You will see the web server start and now it is time to approve the certificate:
- Open your browser and go to: https://localhost:12345/index.html
- You will see a REJECTION, something like: Your connection isn’t private!
- You must click Advanced, then click [Continue to localhost (unsafe)]
You can get around this by adding the certificate to the Trusted Root Certificate Authorities on your computer. But that is different for Mac and Windows users, so I will let you look that one up on your own.
By the way, I never do that. I just ALWAYS run this step before I run locally. Just remember if you go into Trello and it appears to hang and your Power-Up is not loaded… did you forget this step?
Now we go to Trello to add your Power-Up. Go to Trello, and go to your board:
- Click Power-Ups, Add Power-Up.
- Go to the Custom option.
- Select Hello World, then click Add.
You will now see the [Hello World] board button appears. You are now running a local developer environment from VS Code with a live running debug in Trello. Go make a code change, refresh the browser and viola – your updated code changes are there and ready to test.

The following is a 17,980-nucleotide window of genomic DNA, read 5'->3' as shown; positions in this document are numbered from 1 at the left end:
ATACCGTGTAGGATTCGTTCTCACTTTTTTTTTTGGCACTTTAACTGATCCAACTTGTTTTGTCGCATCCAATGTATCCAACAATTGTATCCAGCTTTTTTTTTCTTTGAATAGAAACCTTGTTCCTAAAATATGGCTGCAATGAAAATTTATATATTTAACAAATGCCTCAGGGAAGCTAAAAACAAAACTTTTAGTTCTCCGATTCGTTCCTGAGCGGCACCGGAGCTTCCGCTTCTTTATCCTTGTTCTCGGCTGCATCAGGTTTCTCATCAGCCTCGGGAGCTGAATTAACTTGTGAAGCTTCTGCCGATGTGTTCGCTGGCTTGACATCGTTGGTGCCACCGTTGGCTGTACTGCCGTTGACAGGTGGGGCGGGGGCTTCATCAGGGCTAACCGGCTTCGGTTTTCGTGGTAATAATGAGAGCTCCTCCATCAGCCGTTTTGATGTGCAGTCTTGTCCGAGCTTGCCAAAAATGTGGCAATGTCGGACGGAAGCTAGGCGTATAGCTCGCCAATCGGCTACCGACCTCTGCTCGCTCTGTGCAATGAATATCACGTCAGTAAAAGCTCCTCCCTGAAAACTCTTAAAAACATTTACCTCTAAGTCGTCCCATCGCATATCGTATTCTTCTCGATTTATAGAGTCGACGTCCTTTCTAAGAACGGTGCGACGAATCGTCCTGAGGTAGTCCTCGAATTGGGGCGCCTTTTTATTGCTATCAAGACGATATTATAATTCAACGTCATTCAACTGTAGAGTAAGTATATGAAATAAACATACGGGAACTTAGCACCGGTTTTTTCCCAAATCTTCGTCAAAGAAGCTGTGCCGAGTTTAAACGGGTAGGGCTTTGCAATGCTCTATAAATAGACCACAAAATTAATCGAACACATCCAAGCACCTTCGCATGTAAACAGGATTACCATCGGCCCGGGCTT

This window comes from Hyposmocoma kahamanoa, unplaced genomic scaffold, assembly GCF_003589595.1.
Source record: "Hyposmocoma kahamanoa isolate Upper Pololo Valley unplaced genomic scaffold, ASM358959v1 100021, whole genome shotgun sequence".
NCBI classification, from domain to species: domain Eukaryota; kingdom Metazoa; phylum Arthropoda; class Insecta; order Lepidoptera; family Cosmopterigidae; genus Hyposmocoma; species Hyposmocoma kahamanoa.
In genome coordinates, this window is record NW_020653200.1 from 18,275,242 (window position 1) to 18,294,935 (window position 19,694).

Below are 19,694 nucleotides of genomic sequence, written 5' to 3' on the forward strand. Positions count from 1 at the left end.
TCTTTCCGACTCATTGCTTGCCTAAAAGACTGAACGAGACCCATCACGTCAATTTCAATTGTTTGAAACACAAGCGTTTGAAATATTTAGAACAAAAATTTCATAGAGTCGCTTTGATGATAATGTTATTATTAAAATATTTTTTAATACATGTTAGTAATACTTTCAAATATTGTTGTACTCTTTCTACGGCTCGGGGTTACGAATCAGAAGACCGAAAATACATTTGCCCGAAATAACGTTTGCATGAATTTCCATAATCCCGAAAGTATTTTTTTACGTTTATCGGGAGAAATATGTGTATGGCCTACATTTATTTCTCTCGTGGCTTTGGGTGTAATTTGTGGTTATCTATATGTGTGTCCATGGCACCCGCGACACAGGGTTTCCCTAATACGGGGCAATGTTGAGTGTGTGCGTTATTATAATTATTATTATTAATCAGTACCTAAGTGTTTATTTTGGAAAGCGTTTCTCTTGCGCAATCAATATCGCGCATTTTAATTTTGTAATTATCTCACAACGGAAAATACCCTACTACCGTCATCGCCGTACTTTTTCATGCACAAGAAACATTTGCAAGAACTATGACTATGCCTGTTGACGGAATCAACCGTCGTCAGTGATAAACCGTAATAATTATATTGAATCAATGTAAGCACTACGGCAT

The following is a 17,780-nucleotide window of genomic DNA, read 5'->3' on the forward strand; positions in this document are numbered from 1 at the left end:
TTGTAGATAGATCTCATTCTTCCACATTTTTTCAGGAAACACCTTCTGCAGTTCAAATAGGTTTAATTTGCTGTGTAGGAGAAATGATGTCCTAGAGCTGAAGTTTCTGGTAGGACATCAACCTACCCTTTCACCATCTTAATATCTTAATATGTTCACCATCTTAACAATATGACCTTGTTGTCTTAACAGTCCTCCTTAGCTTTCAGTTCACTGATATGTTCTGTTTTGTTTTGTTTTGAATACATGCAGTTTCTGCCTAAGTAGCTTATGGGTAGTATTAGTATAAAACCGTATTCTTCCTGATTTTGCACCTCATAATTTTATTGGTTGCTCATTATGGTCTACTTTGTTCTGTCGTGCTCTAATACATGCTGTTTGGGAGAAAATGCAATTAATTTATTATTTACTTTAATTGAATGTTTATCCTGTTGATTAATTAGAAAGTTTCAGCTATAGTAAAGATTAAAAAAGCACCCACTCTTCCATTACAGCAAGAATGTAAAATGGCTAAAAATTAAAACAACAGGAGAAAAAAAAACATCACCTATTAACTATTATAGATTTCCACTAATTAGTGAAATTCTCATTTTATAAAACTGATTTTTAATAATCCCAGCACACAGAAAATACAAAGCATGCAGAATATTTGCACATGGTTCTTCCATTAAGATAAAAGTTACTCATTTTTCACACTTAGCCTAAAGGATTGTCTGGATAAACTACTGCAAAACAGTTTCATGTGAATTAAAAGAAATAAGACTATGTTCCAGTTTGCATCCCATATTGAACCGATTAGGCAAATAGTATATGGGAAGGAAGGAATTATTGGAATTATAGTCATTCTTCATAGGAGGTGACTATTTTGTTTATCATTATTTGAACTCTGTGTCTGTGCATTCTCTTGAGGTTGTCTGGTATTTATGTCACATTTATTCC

Now a word about “DEBUG.” I have not found a way to really hook up VS Code to Edge/Chrome yet and live debug. I am sure there is a way and if someone knows, please add a comment — I will give it a whirl and add a future post. What I do instead is open F12. When I get an error, it usually tells me the exact line it failed on, and I can go there in VS Code. I also use a lot of console.log() statements to follow code flow and get results. And when I feel particularly stuck, I though in a good debugger; line or two in the code so the F12 tools stop, and I can review things there. In the end this has worked rather well, but I really would like to be able to set a breakpoint in VS Code too… for now, I am happy enough.
Creating a Trello Power-Up in Visual Studio Code using npm is the only way to go as far as I am concerned.
Happy coding, and remember, the possibilities are endless when it comes to creating Trello Power-Ups to match your specific workflow. And over time, I will probably extend on this Power-Up tutorial as I find new things to write about.